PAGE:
I am relatively new to the Quantum Computing world and was wondering if representing a 3 qubit system using 3 Bloch Spheres feasible and if so what would the correct way to do it?

I understand a Bloch sphere can represent a single qubit.

$$\phi = \alpha |0> + \beta |1>$$ (i.e the $|0> + |1>$ states along with it's amplitudes)

In a 2- qubit system you could represent it using two bloch spheres.

$$\phi = \alpha_1 |00> + \beta_1 |01> + \alpha_2 |10> + \beta_2 |11>$$

So one sphere for the $|00>$ and $|01>$ amplitudes and another sphere for the $|10>$ and $|11>$ amplitudes

But I am a little confused about a 3-qubit system as from what I can gather it is represented by a structure like this (granted I realise different textbooks have different notation for the amplitudes):

$$/phi = \alpha_1 |000> + \beta_1 |001> + \gamma_1 |010> + \delta_1 |011> + \alpha_2 |100> + \beta_2 |101> + \gamma_2|110> + \delta_2|111>$$

How would one divide the amplitudes with their computational basis states in order to represent phi as what I expect should be 3 Bloch spheres (as it is a 3 qubit system) Since Bloch spheres represent a single $|0>+|1>$ ? Or should there be more Bloch spheres?

For example should it actually be represented by 4 Bloch spheres in the manner: $sphere1 = \alpha_1 |000> + \beta_1 |001>$

$sphere2 = \alpha_1 |000> + \beta_1 |001>$

$sphere3 = \alpha_2 |100> + \beta_2 |101>$

$sphere4= \gamma_2|110> + \delta_2|111>$

and if this is the correct manner to represent, why is that?

Apologies if this is a silly questions, I am still very much a beginner in this field!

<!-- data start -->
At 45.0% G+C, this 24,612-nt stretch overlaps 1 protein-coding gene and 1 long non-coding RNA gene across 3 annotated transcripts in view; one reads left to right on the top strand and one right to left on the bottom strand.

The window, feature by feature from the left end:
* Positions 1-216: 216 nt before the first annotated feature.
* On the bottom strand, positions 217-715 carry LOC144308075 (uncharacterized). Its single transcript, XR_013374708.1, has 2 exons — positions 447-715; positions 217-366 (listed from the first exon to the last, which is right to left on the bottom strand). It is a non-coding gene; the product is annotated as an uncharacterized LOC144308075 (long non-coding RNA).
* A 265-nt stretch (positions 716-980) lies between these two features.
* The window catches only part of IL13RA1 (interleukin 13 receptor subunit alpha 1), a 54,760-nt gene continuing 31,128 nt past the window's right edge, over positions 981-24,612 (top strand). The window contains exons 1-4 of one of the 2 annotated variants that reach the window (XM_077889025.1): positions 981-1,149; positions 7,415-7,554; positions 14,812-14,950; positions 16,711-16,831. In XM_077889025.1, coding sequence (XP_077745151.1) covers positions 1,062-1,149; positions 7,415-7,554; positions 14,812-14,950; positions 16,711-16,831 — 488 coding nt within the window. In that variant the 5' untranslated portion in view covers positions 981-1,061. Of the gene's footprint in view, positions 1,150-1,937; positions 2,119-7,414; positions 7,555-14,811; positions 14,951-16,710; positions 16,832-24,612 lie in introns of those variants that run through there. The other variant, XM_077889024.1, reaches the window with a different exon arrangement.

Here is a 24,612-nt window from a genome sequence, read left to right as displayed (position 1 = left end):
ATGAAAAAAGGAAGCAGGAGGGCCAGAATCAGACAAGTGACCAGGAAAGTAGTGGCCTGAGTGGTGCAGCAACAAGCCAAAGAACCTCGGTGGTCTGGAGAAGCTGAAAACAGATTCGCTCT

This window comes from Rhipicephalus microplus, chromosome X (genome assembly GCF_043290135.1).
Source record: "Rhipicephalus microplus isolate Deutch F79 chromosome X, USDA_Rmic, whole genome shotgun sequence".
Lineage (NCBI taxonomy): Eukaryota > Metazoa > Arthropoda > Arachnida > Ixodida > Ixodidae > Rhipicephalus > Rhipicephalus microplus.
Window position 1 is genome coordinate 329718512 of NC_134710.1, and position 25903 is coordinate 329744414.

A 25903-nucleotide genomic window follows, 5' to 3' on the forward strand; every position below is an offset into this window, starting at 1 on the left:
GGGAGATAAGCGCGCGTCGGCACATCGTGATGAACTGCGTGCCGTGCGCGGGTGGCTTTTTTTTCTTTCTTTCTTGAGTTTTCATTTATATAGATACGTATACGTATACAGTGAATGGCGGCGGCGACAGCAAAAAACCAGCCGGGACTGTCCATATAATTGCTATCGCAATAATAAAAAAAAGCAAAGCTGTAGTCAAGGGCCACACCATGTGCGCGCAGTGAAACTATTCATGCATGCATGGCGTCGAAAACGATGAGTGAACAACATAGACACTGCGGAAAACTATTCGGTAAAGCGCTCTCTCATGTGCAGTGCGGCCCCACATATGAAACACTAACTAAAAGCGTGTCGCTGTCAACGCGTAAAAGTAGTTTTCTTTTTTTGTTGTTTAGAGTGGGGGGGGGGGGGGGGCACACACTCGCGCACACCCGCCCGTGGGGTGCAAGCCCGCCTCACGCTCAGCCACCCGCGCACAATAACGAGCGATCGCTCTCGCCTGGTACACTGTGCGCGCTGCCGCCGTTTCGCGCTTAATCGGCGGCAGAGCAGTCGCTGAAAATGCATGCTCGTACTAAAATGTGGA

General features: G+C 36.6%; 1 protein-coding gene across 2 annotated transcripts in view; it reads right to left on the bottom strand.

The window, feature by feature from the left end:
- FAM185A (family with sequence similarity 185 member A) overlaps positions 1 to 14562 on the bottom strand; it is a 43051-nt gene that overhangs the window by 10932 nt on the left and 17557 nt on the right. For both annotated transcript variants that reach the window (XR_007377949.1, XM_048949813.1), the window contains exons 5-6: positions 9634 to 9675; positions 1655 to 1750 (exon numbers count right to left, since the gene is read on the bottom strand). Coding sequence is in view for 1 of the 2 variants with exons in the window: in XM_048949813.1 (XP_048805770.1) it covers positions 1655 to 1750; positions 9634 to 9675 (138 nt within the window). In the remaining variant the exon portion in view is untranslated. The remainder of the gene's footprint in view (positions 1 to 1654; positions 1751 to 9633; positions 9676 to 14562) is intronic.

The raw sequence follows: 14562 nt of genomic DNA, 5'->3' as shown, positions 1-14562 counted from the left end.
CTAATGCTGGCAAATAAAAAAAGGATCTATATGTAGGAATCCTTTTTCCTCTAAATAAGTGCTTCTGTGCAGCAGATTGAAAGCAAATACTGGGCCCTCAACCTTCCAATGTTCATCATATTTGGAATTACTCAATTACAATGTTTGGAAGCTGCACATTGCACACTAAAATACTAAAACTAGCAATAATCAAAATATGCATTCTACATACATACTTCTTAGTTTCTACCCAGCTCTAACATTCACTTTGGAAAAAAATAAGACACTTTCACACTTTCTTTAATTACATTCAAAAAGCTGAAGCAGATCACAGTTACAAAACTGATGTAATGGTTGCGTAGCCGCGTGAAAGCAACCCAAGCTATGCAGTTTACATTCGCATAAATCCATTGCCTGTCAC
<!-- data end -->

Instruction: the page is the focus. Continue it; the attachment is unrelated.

1 Answer 1


It is not possible two represent an $n$-qubit system with $n$ (3D) Bloch spheres. You would need instead a $(2^{n+1}-1)$ dimensional hypersphere.

That can be simply deduced from the degrees of freedom of the system you want to represent. A $n$-qubit system has $2^{n}$ base vectors. For every base vector there is one complex amplitude, which makes $2^{n+1}$ degrees of freedom. Because of the normalization and the global phase we have to substract two degrees of freedom again, which makes $2^{n+1}-2$ DoF.

$n$ 3D standard bloch spheres on the other hand have just $2n$ free parameters, which is clearly not sufficient to represent the whole system. The linear growth of degrees of freedom would only suffice to represent a classical system.

A simple example, when your proposal would suffice is when the many-body state is just a product state of single particle wavefunctions (qubits), i.e. \begin{align} \left | \Psi\right\rangle = \prod_{n}\left( \cos\theta_n\left |0\right\rangle_n+\exp(-i\phi_n)\sin\theta_n \left |1\right\rangle_n \right) \end{align}

  • $\begingroup$ Thank you for your explanation I realised they I might be wrong but was a little confused as to why. If Bloch spheres aren't the way to go, what would be the best way to represent a 2 or 3 quit systems to do something like compare a before and after of certain operation on a qubit system. E.g 2 qubit system showing before and after using Hadamard gate or the Quantum Fourier Transform etc. $\endgroup$
    – Catherine
    Commented Feb 16, 2017 at 15:25
  • $\begingroup$ Often one plots the density matrix, see e.g. here qutip.org/docs/3.1.0/guide/guide-visualization.html $\endgroup$
    – Jannick
    Commented Feb 16, 2017 at 15:36
  • $\begingroup$ You can ignore global phase to save another DOF. $\endgroup$ Commented Feb 17, 2017 at 0:38
  • $\begingroup$ Yes exactly. I edited my answer. $\endgroup$
    – Jannick
    Commented Feb 17, 2017 at 9:11
  • $\begingroup$ Also all states in this higher dimensional ball don't represent valid density matricies in general. The equivalent of the Bloch sphere in higher dimensions is a complicated convex body. $\endgroup$
    – biryani
    Commented Feb 18, 2017 at 6:35

Your Answer

By clicking “Post Your Answer”, you agree to our terms of service and acknowledge you have read our privacy policy.

Not the answer you're looking for? Browse other questions tagged or ask your own question.